Intel’s new Quark CPU core is one step towards a new, ARM-like foundry model

Intel's new Quark

A little over five years ago, Intel took the wraps off a new low-power CPU core, codenamed Silverthorne. That chip, branded as Atom, became the centerpiece of Intel’s low-power initiative, even if there’ve been a few missteps along the way. Now, Intel is aiming for an even lower power market with a new family of products — except this time, the company is bending previously ironclad rules about how it builds and licenses its own hardware, becoming a bit like its mobile archnemesis, ARM.

What’s smaller than an Atom? Meet Quark.

Wrong Quark

.Intel Quark

That’s better.

Technical details on the Intel Quark family are still limited. We know the chip is x86-compatible and built on a 32nm process. Intel claims the Quark SoC will be 1/5 the size of the Atom SoC, and draw a tenth the power. Those are going to be challenging goals to hit and they suggest Quark is a truly embedded part aimed at markets Intel hasn’t previously deigned to enter. This isn’t a competitor to the Cortex-A family — it aims to compete with ARM’s Cortex-M series.

What makes Quark unique from a design level is that this is the first Intel chip that’s fully synthesizable and designed to integrate with third-party IP blocks. That implies that a customer can use Quark and hook it to custom I/O, graphics, storage, or WiFi/3G radios of their own choosing. For now, Intel intends to retain manufacturing control over the entire process, but Quark is apparently designed as a CPU design that other foundries could license and build long-term.

A new foundry strategy

There’s been talk for years that Intel might become a TSMC or GlobalFoundries competitor by throwing open its doors to all and sundry. This has always been unlikely given that Intel’s ace in the hole has always been its own foundry technology — a technology that it typically reserves for its own products. What the company is doing with Quark is leveraging its own IP in a way that lets it offer customizable hardware to potential customers without giving up control of either its processor IP or its own manufacturing capability.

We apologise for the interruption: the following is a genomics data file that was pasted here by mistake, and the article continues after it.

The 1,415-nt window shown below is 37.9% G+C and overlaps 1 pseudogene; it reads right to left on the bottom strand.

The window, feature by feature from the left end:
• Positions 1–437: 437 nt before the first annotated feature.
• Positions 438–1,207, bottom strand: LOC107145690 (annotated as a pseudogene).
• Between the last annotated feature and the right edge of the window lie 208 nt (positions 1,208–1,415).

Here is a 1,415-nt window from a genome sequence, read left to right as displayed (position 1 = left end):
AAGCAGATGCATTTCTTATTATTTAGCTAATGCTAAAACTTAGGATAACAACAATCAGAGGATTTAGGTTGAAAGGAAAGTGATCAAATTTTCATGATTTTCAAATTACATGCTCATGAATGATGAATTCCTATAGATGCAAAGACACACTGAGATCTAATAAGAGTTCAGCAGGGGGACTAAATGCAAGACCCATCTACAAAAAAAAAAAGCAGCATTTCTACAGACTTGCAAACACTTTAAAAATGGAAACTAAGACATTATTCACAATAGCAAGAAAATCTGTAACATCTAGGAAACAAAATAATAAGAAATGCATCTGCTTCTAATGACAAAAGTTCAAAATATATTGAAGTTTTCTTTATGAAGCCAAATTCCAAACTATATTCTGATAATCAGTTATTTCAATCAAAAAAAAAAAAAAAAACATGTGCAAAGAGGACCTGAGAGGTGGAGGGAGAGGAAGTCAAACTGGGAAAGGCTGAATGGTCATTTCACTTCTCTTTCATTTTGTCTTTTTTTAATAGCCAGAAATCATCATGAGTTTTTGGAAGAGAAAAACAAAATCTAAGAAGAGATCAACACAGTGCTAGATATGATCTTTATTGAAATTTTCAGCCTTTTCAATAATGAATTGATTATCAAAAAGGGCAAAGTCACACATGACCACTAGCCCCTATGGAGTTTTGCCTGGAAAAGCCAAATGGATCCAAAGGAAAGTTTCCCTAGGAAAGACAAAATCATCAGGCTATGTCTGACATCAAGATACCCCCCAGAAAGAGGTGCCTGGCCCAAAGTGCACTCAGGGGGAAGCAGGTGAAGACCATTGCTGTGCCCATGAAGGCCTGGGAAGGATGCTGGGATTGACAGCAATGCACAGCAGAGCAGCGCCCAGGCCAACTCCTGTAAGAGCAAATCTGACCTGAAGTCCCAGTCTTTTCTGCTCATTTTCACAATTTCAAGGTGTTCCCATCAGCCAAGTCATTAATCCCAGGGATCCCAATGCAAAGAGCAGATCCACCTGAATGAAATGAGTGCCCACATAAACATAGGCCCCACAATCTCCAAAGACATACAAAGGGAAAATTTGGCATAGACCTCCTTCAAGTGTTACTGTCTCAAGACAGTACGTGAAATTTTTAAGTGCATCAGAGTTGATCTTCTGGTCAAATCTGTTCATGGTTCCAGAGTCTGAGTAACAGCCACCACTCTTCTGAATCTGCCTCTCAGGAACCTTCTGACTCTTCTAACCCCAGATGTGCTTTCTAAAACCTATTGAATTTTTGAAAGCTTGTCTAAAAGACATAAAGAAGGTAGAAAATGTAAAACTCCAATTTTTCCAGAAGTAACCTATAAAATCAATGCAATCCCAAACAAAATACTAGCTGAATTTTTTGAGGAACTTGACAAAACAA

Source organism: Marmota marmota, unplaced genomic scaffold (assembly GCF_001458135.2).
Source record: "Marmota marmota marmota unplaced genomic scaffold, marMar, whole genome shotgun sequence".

While Intel has said that other foundries would eventually be able to build Quark chips in theory, this should be understood as a hypothetical “nothing standing in the way,” rather than a long-term licensing intention. Unlike Atom, which involves a great deal of hand-tuning and customized silicon, Quark is designed to be simpler and easier to produce. That means there are fewer roadblocks between the chip and long-term production if another foundry should seek a license. Any license Intel granted would undoubtedly be customer-specific and linked to a particular version of the core — there’s no sign that Intel is going to license the wider x86 model anytime soon — and to be fair, there’s no sign anyone else wants an x86 license.

Remember the early MIDs of 2007/2008, such as this Gigabyte M528? Probably not.

Remember the early MIDs of 2007/2008, such as this Gigabyte M528? Probably not.

Will Quark be adopted? That’s hard to say. It’s easy to forget that Intel did a lot of heavy lifting around Atom, MID (Mobile Internet Device), and netbooks. While MIDs never took off, they definitely got the ball rolling as far as commissioning more mobile products and tablet-like designs. The company didn’t just put Atom out there as a design and invite folks to build something — it took an active part in creating the products. There’s no ready-made market for Quark, though it’s possible that Intel will integrate Quark cores as coprocessors in future designs.

What is clear is that Intel is going after a huge existing market in low-cost synthesizeable cores with entrenched competitors and customers that already enjoy a great deal of choice. MIPS and ARM are players in this space, alongside embedded manufacturers like Freescale.


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